After long, arduous negotiation, Palmieri worked out a deal with other states so that policyholders could deal directly with Mutual and the states would guarantee the cash value of their policies, regardless of the individual state limit. "It cost us another four to five months, but it was worth it to remove the gaps in coverage," he says.
`SIGNIFICANT LITIGATION.' There were other hitches. Unlike 43 other states, New Jersey had no legislation that gives policyholders priority over other creditors. Passage of such legislation is now crucial. The state's major insurers, which spent months working on a bailout plan to avoid pressure for an FDIC-type rescue mechanism for insurers, have agreed to guarantee Mutual GIC holders' principal. Optimistic insurers don't expect this to cost them anything. Most of the estimated $200 million to bail out policyholders will be paid by state associations. But the agreement is conditioned on passage of the legislation, which has already stalled once in the Assembly. Without the legislation, the consortium might have to bail out creditors before policyholders. "If it fails, the agreement we reached with the industry consortium and the state guaranty associations goes up in smoke," says Fortunato.
The result: a massive lobbying battle between New Jersey's Democratic administration and a team-up of the Republican-controlled Assembly and Mutual's biggest creditors--Citicorp, Morgan Guaranty, and Bankers Trust. The banks have as much as $114 million tied up in interest-rate swap contracts with Mutual. This is a fraction of the $8.25 billion in claims owed to policyholders, but bankers worry they'll get nothing if the bill is passed. "We don't think it's fair to screw the creditors to save the policyholders," says bank lobbyist Wesley S. Caldwell. "No matter what happens, there's going to be significant litigation over all these issues." If the bill isn't passed soon, Fortunato threatens to implement a bailout using only Mutual's assets, which would reduce account values and annuities by 12%. Policyholders and annuitants would be seeing losses if their various guaranty funds didn't make up the difference.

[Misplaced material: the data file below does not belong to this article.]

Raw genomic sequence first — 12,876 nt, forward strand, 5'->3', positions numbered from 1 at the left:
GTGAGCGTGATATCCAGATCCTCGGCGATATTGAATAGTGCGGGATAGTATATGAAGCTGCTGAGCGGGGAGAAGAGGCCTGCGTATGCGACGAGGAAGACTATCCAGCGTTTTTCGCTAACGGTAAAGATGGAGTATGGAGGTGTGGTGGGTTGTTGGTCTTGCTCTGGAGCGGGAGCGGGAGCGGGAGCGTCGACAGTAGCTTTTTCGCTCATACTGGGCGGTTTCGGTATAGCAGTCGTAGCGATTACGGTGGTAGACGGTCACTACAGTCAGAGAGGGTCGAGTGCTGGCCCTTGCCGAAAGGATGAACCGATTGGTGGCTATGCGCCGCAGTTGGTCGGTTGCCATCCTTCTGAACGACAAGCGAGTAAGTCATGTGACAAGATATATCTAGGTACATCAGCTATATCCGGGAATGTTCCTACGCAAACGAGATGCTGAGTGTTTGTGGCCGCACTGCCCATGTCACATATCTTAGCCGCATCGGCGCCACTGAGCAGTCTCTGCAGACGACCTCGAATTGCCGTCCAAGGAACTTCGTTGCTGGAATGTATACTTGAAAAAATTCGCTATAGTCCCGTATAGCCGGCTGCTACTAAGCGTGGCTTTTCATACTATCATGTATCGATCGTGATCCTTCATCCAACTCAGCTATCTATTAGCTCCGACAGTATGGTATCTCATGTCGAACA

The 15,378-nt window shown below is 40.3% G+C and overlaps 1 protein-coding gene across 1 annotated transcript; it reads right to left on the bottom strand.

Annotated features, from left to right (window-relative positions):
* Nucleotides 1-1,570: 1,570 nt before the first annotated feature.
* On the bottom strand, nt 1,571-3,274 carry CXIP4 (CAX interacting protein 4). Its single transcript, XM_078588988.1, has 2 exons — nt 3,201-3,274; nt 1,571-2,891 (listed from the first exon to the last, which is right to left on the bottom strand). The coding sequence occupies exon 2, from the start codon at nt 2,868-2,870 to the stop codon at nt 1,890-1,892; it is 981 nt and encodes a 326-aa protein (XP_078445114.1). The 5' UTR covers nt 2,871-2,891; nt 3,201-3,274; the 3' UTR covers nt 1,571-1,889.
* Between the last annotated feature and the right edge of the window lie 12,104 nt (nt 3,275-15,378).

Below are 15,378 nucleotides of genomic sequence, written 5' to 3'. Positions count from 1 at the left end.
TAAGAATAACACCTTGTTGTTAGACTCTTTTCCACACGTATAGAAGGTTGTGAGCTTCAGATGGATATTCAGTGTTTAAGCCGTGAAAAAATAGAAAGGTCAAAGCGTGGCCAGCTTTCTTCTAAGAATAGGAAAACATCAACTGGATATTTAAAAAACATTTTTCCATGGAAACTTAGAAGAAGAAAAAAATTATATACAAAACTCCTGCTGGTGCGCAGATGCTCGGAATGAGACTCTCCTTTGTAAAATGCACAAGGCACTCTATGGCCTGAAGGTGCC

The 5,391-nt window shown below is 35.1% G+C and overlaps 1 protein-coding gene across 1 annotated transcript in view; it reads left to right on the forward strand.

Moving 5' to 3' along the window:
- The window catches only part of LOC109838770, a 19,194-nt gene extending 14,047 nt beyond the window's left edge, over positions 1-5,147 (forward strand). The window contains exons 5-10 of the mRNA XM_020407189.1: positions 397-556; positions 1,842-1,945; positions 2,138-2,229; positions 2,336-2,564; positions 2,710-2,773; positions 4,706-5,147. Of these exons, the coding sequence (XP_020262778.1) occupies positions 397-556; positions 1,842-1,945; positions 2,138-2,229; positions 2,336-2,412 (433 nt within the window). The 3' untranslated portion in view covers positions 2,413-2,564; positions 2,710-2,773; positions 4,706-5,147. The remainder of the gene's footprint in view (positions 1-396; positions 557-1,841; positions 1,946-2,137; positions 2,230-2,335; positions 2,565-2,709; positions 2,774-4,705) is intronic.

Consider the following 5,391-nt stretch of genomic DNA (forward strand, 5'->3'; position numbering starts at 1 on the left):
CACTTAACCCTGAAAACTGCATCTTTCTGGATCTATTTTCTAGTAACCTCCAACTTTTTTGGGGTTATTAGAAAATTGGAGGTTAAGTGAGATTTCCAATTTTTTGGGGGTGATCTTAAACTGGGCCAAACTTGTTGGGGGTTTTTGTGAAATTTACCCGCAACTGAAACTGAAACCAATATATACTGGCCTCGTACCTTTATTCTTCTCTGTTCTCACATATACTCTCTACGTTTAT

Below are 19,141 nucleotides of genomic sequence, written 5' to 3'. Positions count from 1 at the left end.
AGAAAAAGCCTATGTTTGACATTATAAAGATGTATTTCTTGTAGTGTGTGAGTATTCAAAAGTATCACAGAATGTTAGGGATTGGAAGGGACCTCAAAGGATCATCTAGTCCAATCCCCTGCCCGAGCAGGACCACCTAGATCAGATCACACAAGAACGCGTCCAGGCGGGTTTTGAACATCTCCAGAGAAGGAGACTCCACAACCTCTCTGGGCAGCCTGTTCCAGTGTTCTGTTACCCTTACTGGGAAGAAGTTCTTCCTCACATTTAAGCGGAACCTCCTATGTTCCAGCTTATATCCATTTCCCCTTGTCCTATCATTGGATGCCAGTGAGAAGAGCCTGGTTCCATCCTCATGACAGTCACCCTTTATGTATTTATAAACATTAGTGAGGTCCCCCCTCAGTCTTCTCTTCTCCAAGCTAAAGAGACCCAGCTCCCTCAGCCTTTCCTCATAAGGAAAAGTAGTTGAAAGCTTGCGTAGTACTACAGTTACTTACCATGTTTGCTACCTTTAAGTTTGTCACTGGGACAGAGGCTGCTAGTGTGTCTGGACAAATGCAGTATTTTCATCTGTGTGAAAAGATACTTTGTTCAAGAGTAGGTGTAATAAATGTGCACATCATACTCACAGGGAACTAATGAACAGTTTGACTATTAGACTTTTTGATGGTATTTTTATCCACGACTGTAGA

Everything could turn out well. The real estate market may turn around, allowing Mutual to regain its health and pay off policyholders without recourse to the guaranty associations. Palmieri even plans to start looking for a buyer soon who could salvage part of the company's customer and agent base. Yet questions may persist about whether the elaborate ad hoc maneuverings and iffy state regulatory apparatus that bailed out Mutual Benefit are the best way to deal with large insurance failures.
Palmieri backs that state system. He believes, along with the rest of the life insurance industry, that the Mutual Benefit bailout plan is proof that the state system works. It did avert a potential disaster, such as total liquidation. "It's like the dancing bear. The wonder is not that it dances badly, the wonder is it dances at all," says Palmieri. But from where many Mutual Benefit policyholders sit, the bear is stumbling badly.LESSONS OF THE MUTUAL BENEFIT MESS
REQUIRE MORE FREQUENT FINANCIAL EXAMINATIONS OF INSURERS The last Mutual
Benefit exam was filed in mid-1990 for the period 1982 to 1987
BOLSTER STATE GUARANTY ASSOCIATIONS Mutual Benefit is not expected to get
guaranty funds to pay off policyholders until more than a year after its July,
1991, collapse. Policyholders will not get full reimbursement for seven years
MAKE SURE STATES HAVE LAWS THAT PUT POLICYHOLDERS AHEAD OF OTHER CREDITORS The
Mutual Benefit bailout plan is stalled until the New Jersey Assembly passes
such a law
Leah Nathans Spiro in New York, with Joseph Weber in Philadelphia